Functional dependencies

walt-client will not work with a server running a different version. It will however detect the version mismatch and propose to upgrade or downgrade.

As a reminder, the package walt-node is optional and may be installed on some WalT images (e.g., default ones, but not minimalistic ones). Since we want to be able to use old walt images on a newer walt platform and vice versa, the code in walt-node should not depend on specific walt server features (and vice versa), or there should be a way to detect and adapt to the situation.

Compatibility with python 3.9

We must avoid using bleeding-edge python features in walt-client code, and it dependencies (walt-common, walt-doc) because we want the client to be installable on machines with a python version a little older than the one on the server.

The same kind of restriction applies to the code involved in walt-server-setup: in some cases, this tool has to upgrade the OS, which implies it is first called with the python interpreter of the old OS. The code of walt-server-setup is at server/walt/server/setup/ and relies on some code of walt-common, walt-doc, and walt-vpn (setup part too).

The remaining server code can theoretically use modern python features, but for coherency we avoid using python features not supported by python 3.9.

Package entry points and special embedded content

In addition to the python code, each package may define:

  • python console scripts to be installed

  • shell scripts to be installed

  • arbitrary files to embed with the source code

  • compiled extensions

Note: see above for restrictions about walt-client, walt-common, and walt-doc which must be easily installable and usable on any machine; those packages should not define shell scripts or compiled extensions.

Defining a python console script requires adding an entry in the "console_scripts" table of the relevant package in dev/ An obvious example is the walt command defined in the walt-client package.

Defining a shell script to be installed with the package requires adding an entry in the "scripts" table of the relevant package in dev/ Check-out existing definitions for reference.

Embedding arbitrary files requires two steps:

  • To ensure the relevant package defines a flag include_package_data=True in dev/

  • To have the files declared in <subdir>/

Those arbitrary files are then installed next to the python source code. The source code can load them when needed. Various examples in current source code use module pkg_resources for that purpose. See server/walt/server/processes/main/network/ for instance.

For compiled extensions, refer to the definition of package walt-vpn in dev/

Testing and writing new tests

A collection of tests is implemented in the test directory. Some of them are shell scripts, others are python scripts.

Tests are very high-level (e.g. test walt client tool sub-commands, API functions), so they must be run on a working WALT development platform.

Run make test to test all.

If you want to run the reduced set of tests contained in a file test/<name>.[sh|py], run dev/ <name>. For instance dev/ walt-node will only run the tests defined in test/; Similarly, dev/ api-logs will only run the tests defined in test/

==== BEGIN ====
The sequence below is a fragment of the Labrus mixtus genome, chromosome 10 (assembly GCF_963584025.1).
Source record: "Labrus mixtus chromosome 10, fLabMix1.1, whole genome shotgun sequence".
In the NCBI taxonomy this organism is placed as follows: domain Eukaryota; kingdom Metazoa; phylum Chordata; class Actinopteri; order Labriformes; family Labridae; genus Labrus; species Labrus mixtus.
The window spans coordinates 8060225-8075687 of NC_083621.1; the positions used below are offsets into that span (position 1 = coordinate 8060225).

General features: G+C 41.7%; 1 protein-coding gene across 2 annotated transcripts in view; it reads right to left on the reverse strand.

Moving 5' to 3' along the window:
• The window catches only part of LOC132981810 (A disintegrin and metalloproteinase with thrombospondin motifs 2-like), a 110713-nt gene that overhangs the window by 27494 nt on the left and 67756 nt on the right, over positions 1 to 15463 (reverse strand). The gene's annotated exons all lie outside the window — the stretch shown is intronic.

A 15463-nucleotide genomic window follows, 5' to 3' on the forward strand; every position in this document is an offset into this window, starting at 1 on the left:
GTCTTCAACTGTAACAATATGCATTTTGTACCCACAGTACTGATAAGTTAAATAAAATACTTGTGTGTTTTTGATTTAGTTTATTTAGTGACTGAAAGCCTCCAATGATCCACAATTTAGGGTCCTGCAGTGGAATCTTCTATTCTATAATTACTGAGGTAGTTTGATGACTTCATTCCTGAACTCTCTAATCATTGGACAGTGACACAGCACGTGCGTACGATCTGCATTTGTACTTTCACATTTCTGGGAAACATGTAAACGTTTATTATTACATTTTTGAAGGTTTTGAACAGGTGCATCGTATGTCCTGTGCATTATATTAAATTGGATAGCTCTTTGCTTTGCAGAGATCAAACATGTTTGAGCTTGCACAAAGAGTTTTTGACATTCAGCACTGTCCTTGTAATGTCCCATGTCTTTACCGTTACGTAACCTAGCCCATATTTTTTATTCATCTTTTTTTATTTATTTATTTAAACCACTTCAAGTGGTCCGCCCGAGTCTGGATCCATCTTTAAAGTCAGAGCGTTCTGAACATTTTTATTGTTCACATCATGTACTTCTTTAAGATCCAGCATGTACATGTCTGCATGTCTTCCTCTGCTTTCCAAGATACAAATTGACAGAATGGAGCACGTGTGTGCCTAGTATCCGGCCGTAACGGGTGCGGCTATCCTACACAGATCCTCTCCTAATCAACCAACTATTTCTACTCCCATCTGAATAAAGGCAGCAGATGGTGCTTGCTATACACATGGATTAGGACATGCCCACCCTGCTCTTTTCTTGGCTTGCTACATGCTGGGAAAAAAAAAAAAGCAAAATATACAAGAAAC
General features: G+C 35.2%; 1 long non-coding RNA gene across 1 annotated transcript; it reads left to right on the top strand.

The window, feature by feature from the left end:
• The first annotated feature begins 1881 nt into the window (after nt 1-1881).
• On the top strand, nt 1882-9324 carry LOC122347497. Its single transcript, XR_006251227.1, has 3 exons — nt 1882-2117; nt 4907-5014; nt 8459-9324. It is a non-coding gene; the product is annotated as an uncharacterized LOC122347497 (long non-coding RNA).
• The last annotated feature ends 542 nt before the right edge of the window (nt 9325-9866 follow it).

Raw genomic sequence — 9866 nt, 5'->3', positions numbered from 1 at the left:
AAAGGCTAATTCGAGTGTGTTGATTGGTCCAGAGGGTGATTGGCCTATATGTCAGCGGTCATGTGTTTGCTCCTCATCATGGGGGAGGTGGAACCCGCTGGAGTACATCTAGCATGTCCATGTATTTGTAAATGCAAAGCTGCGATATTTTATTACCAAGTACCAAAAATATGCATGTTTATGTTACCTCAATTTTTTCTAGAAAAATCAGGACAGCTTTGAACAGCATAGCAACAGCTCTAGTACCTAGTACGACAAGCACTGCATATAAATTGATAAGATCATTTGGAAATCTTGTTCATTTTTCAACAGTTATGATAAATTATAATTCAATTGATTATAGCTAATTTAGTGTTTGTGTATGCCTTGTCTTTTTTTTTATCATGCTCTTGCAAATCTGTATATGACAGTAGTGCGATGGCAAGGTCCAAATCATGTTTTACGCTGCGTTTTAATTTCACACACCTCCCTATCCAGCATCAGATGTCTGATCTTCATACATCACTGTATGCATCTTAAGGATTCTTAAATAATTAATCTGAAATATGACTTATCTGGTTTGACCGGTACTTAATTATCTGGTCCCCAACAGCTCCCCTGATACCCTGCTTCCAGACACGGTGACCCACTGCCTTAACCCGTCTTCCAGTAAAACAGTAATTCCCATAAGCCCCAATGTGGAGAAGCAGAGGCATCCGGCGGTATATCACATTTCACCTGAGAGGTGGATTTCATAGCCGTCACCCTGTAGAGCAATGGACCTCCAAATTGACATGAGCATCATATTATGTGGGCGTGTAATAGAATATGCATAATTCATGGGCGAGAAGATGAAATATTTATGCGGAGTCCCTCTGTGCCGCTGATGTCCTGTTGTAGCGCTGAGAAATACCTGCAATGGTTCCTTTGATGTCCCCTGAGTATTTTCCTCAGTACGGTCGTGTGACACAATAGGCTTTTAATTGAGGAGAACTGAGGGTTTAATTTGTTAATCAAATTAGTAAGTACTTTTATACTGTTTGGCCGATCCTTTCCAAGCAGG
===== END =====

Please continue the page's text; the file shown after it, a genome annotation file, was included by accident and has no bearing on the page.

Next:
Notes and requirements to follow when adding new tests:

  • The format of sh and py files should be obvious when looking at the existing tests.

  • Each file test/<name>.[sh|py] must be “self-contained”: if all tests succeed, it should leave the platform in a clean state. Side effects are allowed for a given test as long as next tests of the file clean them up. For instance, one of the first tests in test/ is about walt image clone, so this test downloads an image from the docker hub; but the last test is about walt image remove, so this image is finally removed before the file ends. The only case which may require the developer to manually clean things up should be the case of failing tests.

  • includes/ and includes/ define several useful functions, for instance test_suite_node and test_suite_image; checkout current tests for usage.

Writting new documentation files

Documentation is written in doc/walt/doc/md/<topic>.md markdown files. The left column on http://<walt-server>/doc is generated from file doc/walt/doc/sphinx/index_rst_tables. It is mandatory to have all markdown files referenced in this index_rst_tables file. If not, make doc.install (and, by extension, make install) fails.

The file must start with a short level-1 header (i.e. prefixed with 1 hashtag), starting with an uppercase char. This level-1 header is quite important since it is visible in walt help list and displayed when autocompleting help topics in walt help show <topic>.

In the remaining of the file you can use level-2 or level-3 headers to organize the content. Avoid level-4 or more headers (write other help topics instead).

You can refer to another topic, say log-echo, by writting something like this:

See [`walt help show log-echo`]( for more info.

Those links are automatically detected and adapted for proper rendering and linking in html docs (e.g., on http://<walt-server>/doc), or when viewing source markdown directly on, and when using the command line viewer (walt help show <topic>).

You can test your modifications by typing make doc.install and then viewing http://<walt-server>/doc on your browser, or typing walt help show <topic>.

Checklist for a new feature

When commiting a new feature, check that your modifications include, when relevant:

  • new tests in test/ subdir (at least for new walt client subcommands or API features)

  • new documentation in doc/walt/doc/md/<topic>.md files and related entries in doc/walt/doc/sphinx/index_rst_tables – test it with walt help show <topic>

  • in case of a new walt client subcommand involving specific arguments, appropriate auto-completion processing for these arguments in server/walt/server/processes/main/